Katie Hobbs certainly seems to like power. That’s probably why she was so giddy with laughter and excitement during her swearing-in ceremony last month. Now, she’s gotten to work. And despite her claims that Republicans and Democrats will have an open door to her office to get to work on bipartisan compromise, her preferred method appears to be executive action.
In just over a month since beginning her reign as governor, Hobbs has already signed seven executive orders. And there’s no sign that she’ll stop there. Her first executive order, prohibiting gender identity discrimination in state employment and contracts, was particularly eye-opening. Consider it a small taste of the woke agenda Hobbs is looking to implement over the next four years. And while it’s good to see that groups like the Arizona Freedom Caucus are planning to file a lawsuit challenging the constitutionality of such an order, it will take more than that to stop Hobbs from overstepping her authority.
If there’s anything that the past few years should have taught us, it’s that Democrats, in particular, have a strong thirst for executive overreach. In just his first two months in office, President Biden signed 37 executive orders, 13 presidential memoranda, 24 proclamations, and seven notices. And in his first two weeks alone, he had already signed more than double the number of executive orders signed by President Trump in his first month. Biden loves to talk about protecting democracy, but his actions prove otherwise.
Then, of course, there’s Michigan’s infamous Governor Gretchen Whitmer, whose appetite for power rose to new levels during the COVID-19 pandemic. In April 2020, Whitmer signed one of the most restrictive stay-at-home orders in the country. It prevented the people of Michigan from traveling to in-state vacation residences and using a motorboat. And it mandated large stores to close areas dedicated to carpeting, flooring, furniture, garden centers, plant nurseries, and paint. Some stores even went so far as to put caution tape around such areas. And while the Michigan Supreme Court eventually struck down Whitmer’s orders months later, the damage had already been done.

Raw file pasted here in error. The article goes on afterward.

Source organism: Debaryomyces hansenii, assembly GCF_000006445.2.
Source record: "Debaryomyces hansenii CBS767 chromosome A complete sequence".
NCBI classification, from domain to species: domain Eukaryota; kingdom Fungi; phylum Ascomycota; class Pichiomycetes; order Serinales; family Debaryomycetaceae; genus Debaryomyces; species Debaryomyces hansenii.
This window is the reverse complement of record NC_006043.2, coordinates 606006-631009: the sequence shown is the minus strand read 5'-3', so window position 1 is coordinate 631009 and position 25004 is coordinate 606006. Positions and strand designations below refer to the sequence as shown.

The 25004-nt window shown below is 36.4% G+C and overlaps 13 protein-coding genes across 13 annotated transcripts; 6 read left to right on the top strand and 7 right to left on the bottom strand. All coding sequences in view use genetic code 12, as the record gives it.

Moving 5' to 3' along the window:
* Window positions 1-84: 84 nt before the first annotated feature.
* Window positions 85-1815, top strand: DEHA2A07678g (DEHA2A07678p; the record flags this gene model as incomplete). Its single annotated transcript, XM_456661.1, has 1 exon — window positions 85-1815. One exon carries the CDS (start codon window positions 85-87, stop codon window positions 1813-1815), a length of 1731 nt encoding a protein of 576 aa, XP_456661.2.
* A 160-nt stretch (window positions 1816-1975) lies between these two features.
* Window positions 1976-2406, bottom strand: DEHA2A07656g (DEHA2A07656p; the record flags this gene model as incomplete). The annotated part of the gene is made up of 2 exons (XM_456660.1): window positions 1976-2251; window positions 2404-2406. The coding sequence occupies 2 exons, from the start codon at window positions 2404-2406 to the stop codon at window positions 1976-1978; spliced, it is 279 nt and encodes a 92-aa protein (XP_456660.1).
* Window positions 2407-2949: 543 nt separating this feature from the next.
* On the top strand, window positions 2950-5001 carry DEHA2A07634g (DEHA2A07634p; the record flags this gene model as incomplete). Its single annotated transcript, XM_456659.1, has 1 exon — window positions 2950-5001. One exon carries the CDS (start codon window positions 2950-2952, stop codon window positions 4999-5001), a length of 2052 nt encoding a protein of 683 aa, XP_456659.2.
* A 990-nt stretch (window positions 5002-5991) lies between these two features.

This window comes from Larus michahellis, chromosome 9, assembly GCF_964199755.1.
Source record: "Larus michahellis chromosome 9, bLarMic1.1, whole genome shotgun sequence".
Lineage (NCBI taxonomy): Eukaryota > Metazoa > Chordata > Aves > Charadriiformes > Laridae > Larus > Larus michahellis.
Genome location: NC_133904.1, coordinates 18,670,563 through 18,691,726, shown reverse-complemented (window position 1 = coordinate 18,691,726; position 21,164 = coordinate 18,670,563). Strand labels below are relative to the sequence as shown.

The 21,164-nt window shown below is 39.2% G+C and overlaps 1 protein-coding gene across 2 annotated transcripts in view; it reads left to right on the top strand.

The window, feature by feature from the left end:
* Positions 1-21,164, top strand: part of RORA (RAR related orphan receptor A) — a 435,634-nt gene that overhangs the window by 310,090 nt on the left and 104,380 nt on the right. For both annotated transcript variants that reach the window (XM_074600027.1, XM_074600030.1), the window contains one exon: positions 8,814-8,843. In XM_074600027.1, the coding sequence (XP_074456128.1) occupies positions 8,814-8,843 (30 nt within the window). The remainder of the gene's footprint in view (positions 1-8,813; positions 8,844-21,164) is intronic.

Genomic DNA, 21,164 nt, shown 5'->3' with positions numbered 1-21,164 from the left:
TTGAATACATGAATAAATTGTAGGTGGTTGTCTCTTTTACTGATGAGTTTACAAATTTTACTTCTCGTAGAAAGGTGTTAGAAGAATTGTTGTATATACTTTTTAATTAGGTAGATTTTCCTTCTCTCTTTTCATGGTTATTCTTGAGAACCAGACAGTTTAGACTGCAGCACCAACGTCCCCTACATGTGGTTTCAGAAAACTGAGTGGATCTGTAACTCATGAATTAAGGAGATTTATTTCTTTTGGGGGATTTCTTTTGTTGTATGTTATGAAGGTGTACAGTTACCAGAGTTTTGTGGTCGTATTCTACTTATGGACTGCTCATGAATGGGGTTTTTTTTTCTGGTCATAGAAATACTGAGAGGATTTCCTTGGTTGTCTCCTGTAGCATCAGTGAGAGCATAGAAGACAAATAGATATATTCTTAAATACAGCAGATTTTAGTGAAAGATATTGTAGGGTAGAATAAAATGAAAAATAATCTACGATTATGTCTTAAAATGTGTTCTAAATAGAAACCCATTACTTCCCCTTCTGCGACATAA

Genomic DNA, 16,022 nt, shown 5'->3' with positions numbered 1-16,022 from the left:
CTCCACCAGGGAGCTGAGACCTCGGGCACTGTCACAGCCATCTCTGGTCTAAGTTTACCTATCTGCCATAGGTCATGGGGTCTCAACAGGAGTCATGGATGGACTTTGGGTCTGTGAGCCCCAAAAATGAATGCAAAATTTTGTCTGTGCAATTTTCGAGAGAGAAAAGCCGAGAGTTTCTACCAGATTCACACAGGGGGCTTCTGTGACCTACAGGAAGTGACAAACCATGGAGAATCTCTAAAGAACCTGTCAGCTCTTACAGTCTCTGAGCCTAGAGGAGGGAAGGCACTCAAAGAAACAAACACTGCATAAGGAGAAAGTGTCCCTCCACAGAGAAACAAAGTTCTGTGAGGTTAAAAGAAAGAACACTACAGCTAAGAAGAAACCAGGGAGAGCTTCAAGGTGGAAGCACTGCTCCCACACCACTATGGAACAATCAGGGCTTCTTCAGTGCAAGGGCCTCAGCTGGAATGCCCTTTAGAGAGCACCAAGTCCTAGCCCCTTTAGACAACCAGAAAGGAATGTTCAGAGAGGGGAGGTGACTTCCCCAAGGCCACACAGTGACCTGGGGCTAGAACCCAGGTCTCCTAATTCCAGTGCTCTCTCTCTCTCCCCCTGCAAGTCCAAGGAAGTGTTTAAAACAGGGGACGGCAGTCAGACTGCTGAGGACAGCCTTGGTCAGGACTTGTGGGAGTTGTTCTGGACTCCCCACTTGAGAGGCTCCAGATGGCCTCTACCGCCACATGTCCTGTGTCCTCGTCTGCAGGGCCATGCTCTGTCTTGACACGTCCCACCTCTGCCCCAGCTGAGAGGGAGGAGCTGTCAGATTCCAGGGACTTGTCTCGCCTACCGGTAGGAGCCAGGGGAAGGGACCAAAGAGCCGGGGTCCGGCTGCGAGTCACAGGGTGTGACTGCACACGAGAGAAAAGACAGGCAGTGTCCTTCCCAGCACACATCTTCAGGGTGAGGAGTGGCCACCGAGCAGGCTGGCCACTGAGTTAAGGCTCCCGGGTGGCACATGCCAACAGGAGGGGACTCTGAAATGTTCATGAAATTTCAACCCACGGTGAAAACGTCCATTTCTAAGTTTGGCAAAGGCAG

Arizona certainly hasn’t been immune to government overreach in the past. During COVID, various government officials throughout the state used emergency powers to restrict freedom and some even used it as an opportunity to declare climate emergencies! Now, with Hobbs in office and Arizona’s broad allowance of emergency powers for the executive, we can expect more of the same—or maybe even Gretchen Whitmer 2.0. Given her chosen person to head up the Department of Health Services—a radical social justice warrior that wants “health equity”—Hobbs is the single biggest threat to medical freedom in the state of Arizona.
That’s why it is critical to put this issue in front of Arizona voters as soon as possible. And a new bill sponsored by Reps. Joseph Chaplik (R-LD03) and Alex Kolodin (R-LD03) is designed to do just that. HCR2039, which would be subject to voter approval, would terminate a governor’s state of emergency and any emergency powers after 30 days, unless extended by Concurrent Resolution of the legislature. It would also allow the legislature to declare the end of a state emergency before the 30-day period by Concurrent Resolution.
With Hobbs prepared to rule by executive action for the foreseeable future, this bill is an important first step to limiting her powers. The people of Arizona have been through a lot over the past few years. Now, the Republican-led legislature needs to show that it won’t let the governor’s emergency powers destroy their lives again by passing HCR2039.
Help Protect Freedom in Arizona by Joining Our Grassroots Network
Arizona needs to have a unified voice promoting economic freedom and prosperity, and the Free Enterprise Club is committed to making that happen. But we can’t do it alone. We need YOU!
Join our FREE Grassroots Action List to stay up to date on the latest battles against big government and how YOU can help influence crucial bills at the Arizona State Legislature.